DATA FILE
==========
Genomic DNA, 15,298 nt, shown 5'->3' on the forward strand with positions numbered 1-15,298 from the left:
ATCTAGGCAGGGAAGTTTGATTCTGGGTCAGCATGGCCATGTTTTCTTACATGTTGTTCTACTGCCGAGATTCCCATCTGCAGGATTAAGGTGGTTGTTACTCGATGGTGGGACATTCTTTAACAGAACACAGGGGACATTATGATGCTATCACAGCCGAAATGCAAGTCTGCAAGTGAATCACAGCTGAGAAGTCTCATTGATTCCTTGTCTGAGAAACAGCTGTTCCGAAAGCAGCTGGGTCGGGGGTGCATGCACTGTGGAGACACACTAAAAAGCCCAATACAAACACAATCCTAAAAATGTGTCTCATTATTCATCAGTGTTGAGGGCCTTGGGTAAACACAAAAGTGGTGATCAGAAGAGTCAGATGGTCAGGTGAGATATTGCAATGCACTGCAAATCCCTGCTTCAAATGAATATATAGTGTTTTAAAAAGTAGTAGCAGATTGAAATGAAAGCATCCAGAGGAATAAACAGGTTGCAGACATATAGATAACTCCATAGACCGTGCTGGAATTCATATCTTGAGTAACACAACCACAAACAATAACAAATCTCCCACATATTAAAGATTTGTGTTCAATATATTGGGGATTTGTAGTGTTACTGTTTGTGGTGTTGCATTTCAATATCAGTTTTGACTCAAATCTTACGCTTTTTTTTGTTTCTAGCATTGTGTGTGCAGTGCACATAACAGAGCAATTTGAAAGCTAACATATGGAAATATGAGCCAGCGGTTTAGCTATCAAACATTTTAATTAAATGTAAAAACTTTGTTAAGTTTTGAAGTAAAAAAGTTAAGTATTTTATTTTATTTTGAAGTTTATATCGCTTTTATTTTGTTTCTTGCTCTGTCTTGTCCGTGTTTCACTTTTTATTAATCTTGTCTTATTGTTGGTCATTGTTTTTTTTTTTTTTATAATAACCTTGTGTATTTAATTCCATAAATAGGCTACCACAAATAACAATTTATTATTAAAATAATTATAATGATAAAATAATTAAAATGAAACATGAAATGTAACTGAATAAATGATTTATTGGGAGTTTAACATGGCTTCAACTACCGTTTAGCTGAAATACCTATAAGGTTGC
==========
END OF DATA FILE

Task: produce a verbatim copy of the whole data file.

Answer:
Genomic DNA, 15,298 nt, shown 5'->3' on the forward strand with positions numbered 1-15,298 from the left:
ATCTAGGCAGGGAAGTTTGATTCTGGGTCAGCATGGCCATGTTTTCTTACATGTTGTTCTACTGCCGAGATTCCCATCTGCAGGATTAAGGTGGTTGTTACTCGATGGTGGGACATTCTTTAACAGAACACAGGGGACATTATGATGCTATCACAGCCGAAATGCAAGTCTGCAAGTGAATCACAGCTGAGAAGTCTCATTGATTCCTTGTCTGAGAAACAGCTGTTCCGAAAGCAGCTGGGTCGGGGGTGCATGCACTGTGGAGACACACTAAAAAGCCCAATACAAACACAATCCTAAAAATGTGTCTCATTATTCATCAGTGTTGAGGGCCTTGGGTAAACACAAAAGTGGTGATCAGAAGAGTCAGATGGTCAGGTGAGATATTGCAATGCACTGCAAATCCCTGCTTCAAATGAATATATAGTGTTTTAAAAAGTAGTAGCAGATTGAAATGAAAGCATCCAGAGGAATAAACAGGTTGCAGACATATAGATAACTCCATAGACCGTGCTGGAATTCATATCTTGAGTAACACAACCACAAACAATAACAAATCTCCCACATATTAAAGATTTGTGTTCAATATATTGGGGATTTGTAGTGTTACTGTTTGTGGTGTTGCATTTCAATATCAGTTTTGACTCAAATCTTACGCTTTTTTTTGTTTCTAGCATTGTGTGTGCAGTGCACATAACAGAGCAATTTGAAAGCTAACATATGGAAATATGAGCCAGCGGTTTAGCTATCAAACATTTTAATTAAATGTAAAAACTTTGTTAAGTTTTGAAGTAAAAAAGTTAAGTATTTTATTTTATTTTGAAGTTTATATCGCTTTTATTTTGTTTCTTGCTCTGTCTTGTCCGTGTTTCACTTTTTATTAATCTTGTCTTATTGTTGGTCATTGTTTTTTTTTTTTTTATAATAACCTTGTGTATTTAATTCCATAAATAGGCTACCACAAATAACAATTTATTATTAAAATAATTATAATGATAAAATAATTAAAATGAAACATGAAATGTAACTGAATAAATGATTTATTGGGAGTTTAACATGGCTTCAACTACCGTTTAGCTGAAATACCTATAAGGTTGC